I stumbled across this article entitled The Cure for Content-Delay Syndrome on A List Apart while waiting for a conference call to start this morning. It couldn’t have come at a better time. The call was about a web project, and I couldn’t help thinking how spot on the writer was.
Over the years I’ve become more and more uncomfortable with the “copywriter” name tag. It’s an awkward tag to wear because it’s too small and doesn’t fit very well. Take this morning’s call as a case in point. I will eventually end up writing the copy and content for the website in question. But everything we talked about this morning had to do with editorial decisions, not writing.
I felt very much like an editor planning the next edition of a publication. Organizing the front page. Sorting my way through the existing content, deciding what’s worth keeping and what isn’t — and what needs translating. Identifying what needs rewriting, what can be used as is. Providing input on the style and choice of photos to be used. Gently trying to persuade the client as to what is worthy of a place on the home page and what isn’t. Trying to prevent stakeholder politics from getting the way of effective communications. All the things that editors find themselves confronted with on a daily basis, or so I imagine.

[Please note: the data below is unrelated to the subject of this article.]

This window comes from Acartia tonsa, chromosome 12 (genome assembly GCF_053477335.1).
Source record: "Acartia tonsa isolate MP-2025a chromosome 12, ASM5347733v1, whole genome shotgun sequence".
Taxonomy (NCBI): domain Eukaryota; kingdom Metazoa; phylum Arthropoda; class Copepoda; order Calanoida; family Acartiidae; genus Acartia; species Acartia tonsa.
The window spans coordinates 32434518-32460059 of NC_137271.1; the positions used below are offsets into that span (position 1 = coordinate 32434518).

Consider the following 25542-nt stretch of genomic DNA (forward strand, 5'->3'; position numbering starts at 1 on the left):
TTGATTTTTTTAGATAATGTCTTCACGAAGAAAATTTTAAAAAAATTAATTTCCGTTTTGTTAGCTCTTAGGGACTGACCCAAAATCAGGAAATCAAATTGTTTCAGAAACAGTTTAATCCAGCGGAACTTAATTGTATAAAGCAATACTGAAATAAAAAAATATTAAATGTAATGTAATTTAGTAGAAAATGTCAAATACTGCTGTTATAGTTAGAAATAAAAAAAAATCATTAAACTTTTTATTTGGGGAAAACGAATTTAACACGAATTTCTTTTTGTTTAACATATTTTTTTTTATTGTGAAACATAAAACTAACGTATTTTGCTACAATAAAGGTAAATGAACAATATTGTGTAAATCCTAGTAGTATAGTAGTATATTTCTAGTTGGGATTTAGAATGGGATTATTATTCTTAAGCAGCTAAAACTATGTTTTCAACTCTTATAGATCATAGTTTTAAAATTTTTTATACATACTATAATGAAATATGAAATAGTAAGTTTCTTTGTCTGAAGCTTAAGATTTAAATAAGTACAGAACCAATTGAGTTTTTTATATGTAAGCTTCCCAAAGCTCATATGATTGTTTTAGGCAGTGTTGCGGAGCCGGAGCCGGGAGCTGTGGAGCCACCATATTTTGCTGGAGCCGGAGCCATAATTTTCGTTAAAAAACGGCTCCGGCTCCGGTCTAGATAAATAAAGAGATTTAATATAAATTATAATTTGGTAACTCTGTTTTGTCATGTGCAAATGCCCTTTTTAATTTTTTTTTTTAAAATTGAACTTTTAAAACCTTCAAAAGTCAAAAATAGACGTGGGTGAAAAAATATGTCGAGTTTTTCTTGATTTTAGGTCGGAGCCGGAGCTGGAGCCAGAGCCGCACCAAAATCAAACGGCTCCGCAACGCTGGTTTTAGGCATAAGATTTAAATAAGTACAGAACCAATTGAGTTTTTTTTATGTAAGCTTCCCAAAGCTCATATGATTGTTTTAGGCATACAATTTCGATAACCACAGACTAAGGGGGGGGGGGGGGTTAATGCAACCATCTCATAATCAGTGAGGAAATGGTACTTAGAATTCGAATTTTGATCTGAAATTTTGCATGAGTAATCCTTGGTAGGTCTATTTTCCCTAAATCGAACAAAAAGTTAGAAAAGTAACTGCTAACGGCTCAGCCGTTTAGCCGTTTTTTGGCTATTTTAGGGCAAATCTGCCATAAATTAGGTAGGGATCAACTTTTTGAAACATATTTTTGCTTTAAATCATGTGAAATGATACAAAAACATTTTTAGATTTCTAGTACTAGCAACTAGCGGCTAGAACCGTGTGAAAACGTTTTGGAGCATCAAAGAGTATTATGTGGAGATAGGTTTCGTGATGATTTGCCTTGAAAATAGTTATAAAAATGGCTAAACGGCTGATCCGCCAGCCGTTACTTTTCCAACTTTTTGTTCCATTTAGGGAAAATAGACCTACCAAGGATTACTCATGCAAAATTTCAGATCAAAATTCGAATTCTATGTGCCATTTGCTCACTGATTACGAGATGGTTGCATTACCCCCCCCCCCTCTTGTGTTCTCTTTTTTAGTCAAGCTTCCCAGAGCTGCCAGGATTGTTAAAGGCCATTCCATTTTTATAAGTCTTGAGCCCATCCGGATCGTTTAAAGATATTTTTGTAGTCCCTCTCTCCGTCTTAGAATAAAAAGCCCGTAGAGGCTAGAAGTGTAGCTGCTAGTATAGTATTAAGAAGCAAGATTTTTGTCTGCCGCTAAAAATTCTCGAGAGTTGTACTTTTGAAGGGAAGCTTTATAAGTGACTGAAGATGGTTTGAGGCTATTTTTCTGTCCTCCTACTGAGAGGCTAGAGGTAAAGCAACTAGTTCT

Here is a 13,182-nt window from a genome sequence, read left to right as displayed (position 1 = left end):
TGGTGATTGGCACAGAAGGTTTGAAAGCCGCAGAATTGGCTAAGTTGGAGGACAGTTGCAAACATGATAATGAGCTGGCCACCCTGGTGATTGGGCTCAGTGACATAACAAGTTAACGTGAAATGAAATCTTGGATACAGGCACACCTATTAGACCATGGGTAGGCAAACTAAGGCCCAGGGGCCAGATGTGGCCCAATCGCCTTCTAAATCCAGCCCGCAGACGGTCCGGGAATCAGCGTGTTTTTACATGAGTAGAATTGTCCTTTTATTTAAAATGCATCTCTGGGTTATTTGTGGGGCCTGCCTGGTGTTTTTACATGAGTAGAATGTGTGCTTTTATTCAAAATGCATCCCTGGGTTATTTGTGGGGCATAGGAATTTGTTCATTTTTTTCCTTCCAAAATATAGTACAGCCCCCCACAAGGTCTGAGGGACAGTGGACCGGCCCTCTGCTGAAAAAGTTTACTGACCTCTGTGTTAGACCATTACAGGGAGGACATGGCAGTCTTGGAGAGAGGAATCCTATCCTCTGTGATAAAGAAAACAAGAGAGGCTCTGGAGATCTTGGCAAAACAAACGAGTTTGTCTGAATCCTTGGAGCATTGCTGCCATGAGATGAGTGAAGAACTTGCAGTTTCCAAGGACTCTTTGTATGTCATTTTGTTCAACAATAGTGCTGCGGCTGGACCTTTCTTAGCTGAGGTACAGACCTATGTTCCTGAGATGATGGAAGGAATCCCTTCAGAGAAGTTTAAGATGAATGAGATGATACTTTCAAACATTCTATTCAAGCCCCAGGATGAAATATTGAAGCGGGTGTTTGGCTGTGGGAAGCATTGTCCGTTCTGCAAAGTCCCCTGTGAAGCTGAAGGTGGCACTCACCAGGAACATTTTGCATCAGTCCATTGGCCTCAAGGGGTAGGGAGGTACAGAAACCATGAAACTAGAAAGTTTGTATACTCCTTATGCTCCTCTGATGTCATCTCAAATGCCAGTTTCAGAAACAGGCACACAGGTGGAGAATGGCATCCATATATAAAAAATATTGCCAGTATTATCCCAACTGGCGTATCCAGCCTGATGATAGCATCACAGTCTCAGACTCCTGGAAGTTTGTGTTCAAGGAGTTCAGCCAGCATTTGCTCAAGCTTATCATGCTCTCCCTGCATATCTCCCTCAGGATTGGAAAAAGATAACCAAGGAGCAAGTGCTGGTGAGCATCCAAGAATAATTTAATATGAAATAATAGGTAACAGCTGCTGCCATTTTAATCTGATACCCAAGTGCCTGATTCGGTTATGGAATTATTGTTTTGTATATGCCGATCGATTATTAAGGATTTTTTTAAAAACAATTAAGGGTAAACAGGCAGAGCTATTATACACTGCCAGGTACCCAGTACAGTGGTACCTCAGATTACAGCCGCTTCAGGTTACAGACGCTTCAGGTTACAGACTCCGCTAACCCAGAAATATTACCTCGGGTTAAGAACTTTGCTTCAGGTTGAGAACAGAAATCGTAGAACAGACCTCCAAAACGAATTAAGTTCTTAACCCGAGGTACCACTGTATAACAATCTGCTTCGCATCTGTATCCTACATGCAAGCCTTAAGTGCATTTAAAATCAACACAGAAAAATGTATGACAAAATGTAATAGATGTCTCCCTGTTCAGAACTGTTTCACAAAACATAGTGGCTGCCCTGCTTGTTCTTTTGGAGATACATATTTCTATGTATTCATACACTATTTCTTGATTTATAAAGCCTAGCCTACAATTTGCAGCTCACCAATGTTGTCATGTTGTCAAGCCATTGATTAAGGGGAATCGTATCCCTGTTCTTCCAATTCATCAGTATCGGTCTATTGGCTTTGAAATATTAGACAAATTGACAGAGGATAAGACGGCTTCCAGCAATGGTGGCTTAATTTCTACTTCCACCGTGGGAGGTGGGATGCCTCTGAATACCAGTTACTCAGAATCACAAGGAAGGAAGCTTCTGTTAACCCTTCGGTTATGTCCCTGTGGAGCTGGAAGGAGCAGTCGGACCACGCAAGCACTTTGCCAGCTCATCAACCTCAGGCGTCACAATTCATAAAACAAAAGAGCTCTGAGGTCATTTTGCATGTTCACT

In the article, Pepi Ronalds writes: “…we tend to first think ‘copywriter’ when trying to get our content sorted, whereas very often an editor is the person we should be engaging.”
That’s when it struck me. I often feel like an editor because I am an editor — in addition to being a writer. So now I’ve gotten myself a bigger name tag — writer/editor — and it fits me very well.